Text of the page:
Historical Kid Lit with Laurie Halse Anderson

If you work in a kids’ library, you probably know who Laurie Halse Anderson is. She writes all over the spectrum of children’s literature, including historicals like Independent Dames, Fever 1793, and the Seeds of America trilogy. She’s been around the block.

So I was excited by the opportunity to sit in on her breakout session at Alaska Writers Guild/SCBWI’s 2019 fall conference. Of course, the moment I sat down, I realized—ugh—I should have brought all our books from the library for her to sign. Oh well, hindsight’s always clearer than foresight. A little disappointed in myself, but excited nonetheless, I plunked myself down at the feet of the master and just about note-wrote my little hand off.

I’ll give you the condensed version of her tips of the trade, but if it’s at all possible, I highly recommend you get yourself to her next conference and listen in on the full meal deal. She says it so much better than I’m about to!

Without further ado, here are Ms. Anderson’s eight tips on writing historical kid lit:

Tip #1: Know why you’re choosing the story. What is your connection to this story? Why does this story and this era matter to you enough to put in the work?

Tip #2: Research as deep as the ocean, but with attention to the grains of sand on the shore. Voraciously study primary sources and squint suspiciously at secondary sources. Know about the foods, politics, beliefs, medicine, power structures, and more. You will research waaaay more than actually goes in your book. That is right and proper.

Tip #3: Find your research squad. Amid all your research, haul out new trade books on your story’s setting and carefully comb the footnotes and bibliographies. Once you’ve done your research homework and have written through several drafts, reach out to these people with specific questions. Find some way to compensate them for their time and expertise.

Tip #4: Primary sources are your secret weapon. Remember Tip #2? Stories change over time and people remember things differently fifty years down the road. As much as is possible, try to get your information from the people living through it (newspapers, journals, letters, etc). That said, also keep in mind that the sources you are reading are probably from the perspective of the elite (who are deep in their biases).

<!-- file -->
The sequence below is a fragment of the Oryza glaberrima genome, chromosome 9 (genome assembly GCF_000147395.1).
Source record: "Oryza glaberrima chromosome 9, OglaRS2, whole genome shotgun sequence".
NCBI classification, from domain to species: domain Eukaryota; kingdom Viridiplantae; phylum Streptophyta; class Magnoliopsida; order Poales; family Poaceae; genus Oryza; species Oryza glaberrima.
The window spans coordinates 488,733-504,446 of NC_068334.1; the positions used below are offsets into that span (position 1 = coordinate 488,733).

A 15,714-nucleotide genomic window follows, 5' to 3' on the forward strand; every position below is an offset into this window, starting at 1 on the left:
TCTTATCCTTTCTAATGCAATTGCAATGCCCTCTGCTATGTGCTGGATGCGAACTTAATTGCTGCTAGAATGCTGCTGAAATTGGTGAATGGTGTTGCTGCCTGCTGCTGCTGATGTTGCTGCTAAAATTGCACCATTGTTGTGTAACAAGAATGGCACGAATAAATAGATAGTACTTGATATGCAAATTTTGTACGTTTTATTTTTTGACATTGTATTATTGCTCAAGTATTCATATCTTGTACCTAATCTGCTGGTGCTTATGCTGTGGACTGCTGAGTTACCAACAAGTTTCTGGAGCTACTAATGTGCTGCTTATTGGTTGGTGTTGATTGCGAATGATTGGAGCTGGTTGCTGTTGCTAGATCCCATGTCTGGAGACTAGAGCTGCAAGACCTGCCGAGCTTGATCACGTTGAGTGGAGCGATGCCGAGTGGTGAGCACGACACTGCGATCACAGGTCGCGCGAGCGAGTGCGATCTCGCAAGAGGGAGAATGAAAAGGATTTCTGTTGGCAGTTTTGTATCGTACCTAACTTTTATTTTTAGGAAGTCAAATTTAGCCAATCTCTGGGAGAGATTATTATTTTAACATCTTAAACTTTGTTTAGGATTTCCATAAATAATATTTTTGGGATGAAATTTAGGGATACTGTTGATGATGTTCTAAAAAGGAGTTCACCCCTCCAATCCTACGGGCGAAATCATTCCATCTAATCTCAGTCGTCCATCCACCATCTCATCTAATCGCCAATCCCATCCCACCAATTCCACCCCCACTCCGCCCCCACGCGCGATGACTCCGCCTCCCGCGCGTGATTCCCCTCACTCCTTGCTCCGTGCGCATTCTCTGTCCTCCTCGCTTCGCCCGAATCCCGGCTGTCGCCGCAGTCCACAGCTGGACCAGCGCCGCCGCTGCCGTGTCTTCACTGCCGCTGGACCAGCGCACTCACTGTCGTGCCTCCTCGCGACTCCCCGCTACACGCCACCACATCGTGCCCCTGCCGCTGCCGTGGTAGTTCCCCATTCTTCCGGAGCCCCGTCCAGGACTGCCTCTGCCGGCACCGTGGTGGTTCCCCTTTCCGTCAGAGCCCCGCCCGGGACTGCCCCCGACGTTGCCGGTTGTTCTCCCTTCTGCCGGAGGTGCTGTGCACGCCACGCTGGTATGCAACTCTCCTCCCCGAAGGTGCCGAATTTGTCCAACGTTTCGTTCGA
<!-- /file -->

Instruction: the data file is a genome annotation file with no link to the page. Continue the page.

Tip #5: Organization is your best friend. Keep all your notes organized and accessible. Come up with systems for keeping your information straight. Write down every source used. This is not the place to be lazy. *glares at mirror*

Tip #6: Changes are not failures. They are part of the process. Your story will go through several drafts, changing more each time. It takes as long as it takes.

Tip #7: Details are only in your book if they move the story along. I once researched tons of information on feeding an army on the go in medieval Europe and then found a way to shoehorn in almost an entire chapter of a character excitedly lecturing (literally *lecturing*) about purchasing versus foraging versus pillaging, and how many pounds of food each soldier and every horse needs per day and like everything. It was only there because I thought it was cool. But it wasn’t. ☹

Tip #8: Just dive in. Don’t wait for the stars to align! Get crackin’ now!

Follow these steps and you’ll be well on your way to writing your historical. And while the talk was themed toward kid historicals, there’s no tip here that wouldn’t apply to any age category of historical—and many of them could apply to writing in general.

So until next week, no matter your genre, age category, or subject matter, go forth and happy writing!